• Talk it out: Put all your cards on the table, and ask him to do the same. Express curiosity and understanding, rather than blame or resorting to any kind of emotional manipulation. Talk about safety, needs, and what both of you would need from the other person in order to feel grounded with one another. This can be a challenging conversation to have, so do think about what you would like to say, and be patient with one another. 
  • Try other forms of intimacy and connection: Spending time together in a non-sexual context can be a way to build connection, trust and comfort in the relationship. This could be anything from exercising together, playing a sport together, watching a movie or even playing video games or doing a puzzle. You can even try out things that are more sensual than they are sexual: massages, cuddling, making out, or even just lying naked in bed together. Engaging in activities like this can help create a more intimate environment in your relationship, and even encourage a greater connection to each other. Try it and see how you feel.  
  • Try scheduling sex: Yes, this might be an odd suggestion but sex therapists and coaches do suggest this, especially if partners experience different levels of libido, and in other contexts/situations as well. You essentially decide on a set number of times to have intercourse during the week, whether it’s once a week, or twice a week – whatever number works for you both. Scheduling sex can not only take the pressure off from both parties in terms of relying on spontaneous proposals, where one person might not be okay with it, but you both are now on the same page as well. This might also give you the opportunity to get into the headspace where you are prepared to be intimate.
  • Counselling: Whether it’s differences in sexual desire or something deeper, it can help to consult a professional on the matter. Speak to a couple’s counsellor, who can act as a facilitator, and who will be able to hold space for you and your husband to explore whatever it is you need to explore.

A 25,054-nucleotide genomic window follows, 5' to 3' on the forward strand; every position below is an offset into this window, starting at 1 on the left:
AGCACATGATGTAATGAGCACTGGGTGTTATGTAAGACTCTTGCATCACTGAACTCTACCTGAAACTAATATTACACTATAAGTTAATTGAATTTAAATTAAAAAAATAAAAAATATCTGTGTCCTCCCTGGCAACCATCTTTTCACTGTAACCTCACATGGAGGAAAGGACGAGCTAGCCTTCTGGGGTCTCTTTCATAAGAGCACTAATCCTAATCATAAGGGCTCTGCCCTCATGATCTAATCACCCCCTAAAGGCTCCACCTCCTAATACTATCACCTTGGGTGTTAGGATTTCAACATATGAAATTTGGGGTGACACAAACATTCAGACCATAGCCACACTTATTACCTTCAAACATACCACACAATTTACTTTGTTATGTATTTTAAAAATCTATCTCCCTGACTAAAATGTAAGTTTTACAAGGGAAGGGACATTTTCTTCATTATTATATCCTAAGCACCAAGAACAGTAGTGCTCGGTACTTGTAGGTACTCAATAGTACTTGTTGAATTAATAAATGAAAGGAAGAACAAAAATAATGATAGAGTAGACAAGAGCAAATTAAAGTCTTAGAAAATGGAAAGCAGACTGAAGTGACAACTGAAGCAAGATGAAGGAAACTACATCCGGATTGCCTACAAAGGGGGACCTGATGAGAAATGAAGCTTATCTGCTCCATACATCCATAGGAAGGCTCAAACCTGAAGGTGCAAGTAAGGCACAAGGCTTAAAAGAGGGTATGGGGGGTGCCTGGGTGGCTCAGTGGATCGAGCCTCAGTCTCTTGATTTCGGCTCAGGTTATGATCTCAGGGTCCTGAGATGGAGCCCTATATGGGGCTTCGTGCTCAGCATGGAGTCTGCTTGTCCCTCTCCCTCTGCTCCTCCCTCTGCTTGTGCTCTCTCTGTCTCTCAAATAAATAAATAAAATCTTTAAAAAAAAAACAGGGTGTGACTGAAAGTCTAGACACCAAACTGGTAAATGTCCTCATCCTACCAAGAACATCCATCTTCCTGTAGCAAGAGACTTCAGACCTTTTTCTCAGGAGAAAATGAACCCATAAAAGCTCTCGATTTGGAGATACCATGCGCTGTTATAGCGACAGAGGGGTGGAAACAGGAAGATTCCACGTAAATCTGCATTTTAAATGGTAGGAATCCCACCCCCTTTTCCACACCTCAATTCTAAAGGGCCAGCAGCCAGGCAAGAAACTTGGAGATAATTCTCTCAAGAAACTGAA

Anon, again, it’s okay for you to not want physical intercourse that often, and you don’t need to force yourself into doing something that you don’t want to. A relationship involves both parties listening to one another and respecting certain boundaries. So, again, it’s okay to voice this out and just remind yourself that your needs and comfort are important. Remember this, because it will always be true. I really hope everything works out for you, and that this article was able to provide you with some answers. Best of luck, Anon, and stay in your power!

The above article is written by Shahrukh Shahbaz Malik who is trained in humanistic integrative counselling at CPDD in the UK and currently has her own private practice in Karachi. The views expressed in this article are those of one expert. They do not necessarily represent the views of Mashion, nor do they represent the complete picture of the topic at hand. This article is for informational purposes only and is not a substitute for medical diagnosis or treatment.